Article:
Literature context: #611306, RRID:AB_398832 Anti-FADD
TRAIL is a potent inducer of apoptosis and has been studied almost exclusively in this context. However, TRAIL can also induce NFκB-dependent expression of multiple pro-inflammatory cytokines and chemokines. Surprisingly, whereas inhibition of caspase activity blocked TRAIL-induced apoptosis, but not cytokine production, knock down or deletion of caspase-8 suppressed both outcomes, suggesting that caspase-8 participates in TRAIL-induced inflammatory signaling in a scaffold role. Consistent with this, introduction of a catalytically inactive caspase-8 mutant into CASP-8 null cells restored TRAIL-induced cytokine production, but not cell death. Furthermore, affinity precipitation of the native TRAIL receptor complex revealed that pro-caspase-8 was required for recruitment of RIPK1, via FADD, to promote NFκB activation and pro-inflammatory cytokine production downstream. Thus, caspase-8 can serve in two distinct roles in response to TRAIL receptor engagement, as a scaffold for assembly of a Caspase-8-FADD-RIPK1 "FADDosome" complex, leading to NFκB-dependent inflammation, or as a protease that promotes apoptosis.
Literature context: t# 611306 RRID:AB_398832, 1:2000),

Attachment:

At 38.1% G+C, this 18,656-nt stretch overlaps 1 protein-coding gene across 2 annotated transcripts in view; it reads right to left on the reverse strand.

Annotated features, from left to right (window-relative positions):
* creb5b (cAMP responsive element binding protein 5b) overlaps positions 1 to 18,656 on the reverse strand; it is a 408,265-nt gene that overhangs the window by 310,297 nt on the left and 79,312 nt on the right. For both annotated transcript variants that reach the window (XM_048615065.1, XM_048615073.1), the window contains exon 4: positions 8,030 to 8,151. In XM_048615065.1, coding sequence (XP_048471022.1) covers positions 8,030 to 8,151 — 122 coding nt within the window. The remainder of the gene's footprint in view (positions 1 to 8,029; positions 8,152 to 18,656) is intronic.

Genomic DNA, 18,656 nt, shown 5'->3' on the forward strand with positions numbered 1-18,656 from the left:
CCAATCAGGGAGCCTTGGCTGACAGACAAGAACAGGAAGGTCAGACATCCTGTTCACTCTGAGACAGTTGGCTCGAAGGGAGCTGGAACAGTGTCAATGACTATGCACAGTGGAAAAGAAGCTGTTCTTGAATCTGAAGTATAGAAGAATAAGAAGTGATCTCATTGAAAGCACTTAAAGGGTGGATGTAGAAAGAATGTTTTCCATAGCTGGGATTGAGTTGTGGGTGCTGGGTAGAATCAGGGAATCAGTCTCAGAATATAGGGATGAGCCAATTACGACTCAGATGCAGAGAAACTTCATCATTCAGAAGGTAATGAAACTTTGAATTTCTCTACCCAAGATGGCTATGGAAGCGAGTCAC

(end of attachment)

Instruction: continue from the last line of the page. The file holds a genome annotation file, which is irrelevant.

BACKGROUND: After viral infection and the stimulation of some pattern-recognition receptors, TANK-binding kinase I (TBK1) is activated by K63-linked polyubiquitination followed by trans-autophosphorylation. While the activated TBK1 induces type I interferon production by phosphorylating the transcription factor IRF3, the precise molecular mechanisms underlying TBK1 activation remain unclear. RESULTS: We report here the localization of the ubiquitinated and phosphorylated active form of TBK1 to the Golgi apparatus after the stimulation of RIG-I-like receptors (RLRs) or Toll-like receptor-3 (TLR3), due to TBK1 K63-linked ubiquitination on lysine residues 30 and 401. The ubiquitin-binding protein optineurin (OPTN) recruits ubiquitinated TBK1 to the Golgi apparatus, leading to the formation of complexes in which TBK1 is activated by trans-autophosphorylation. Indeed, OPTN deficiency in various cell lines and primary cells impairs TBK1 targeting to the Golgi apparatus and its activation following RLR or TLR3 stimulation. Interestingly, the Bluetongue virus NS3 protein binds OPTN at the Golgi apparatus, neutralizing its activity and thereby decreasing TBK1 activation and downstream signaling. CONCLUSIONS: Our results highlight an unexpected role of the Golgi apparatus in innate immunity as a key subcellular gateway for TBK1 activation after RNA virus infection.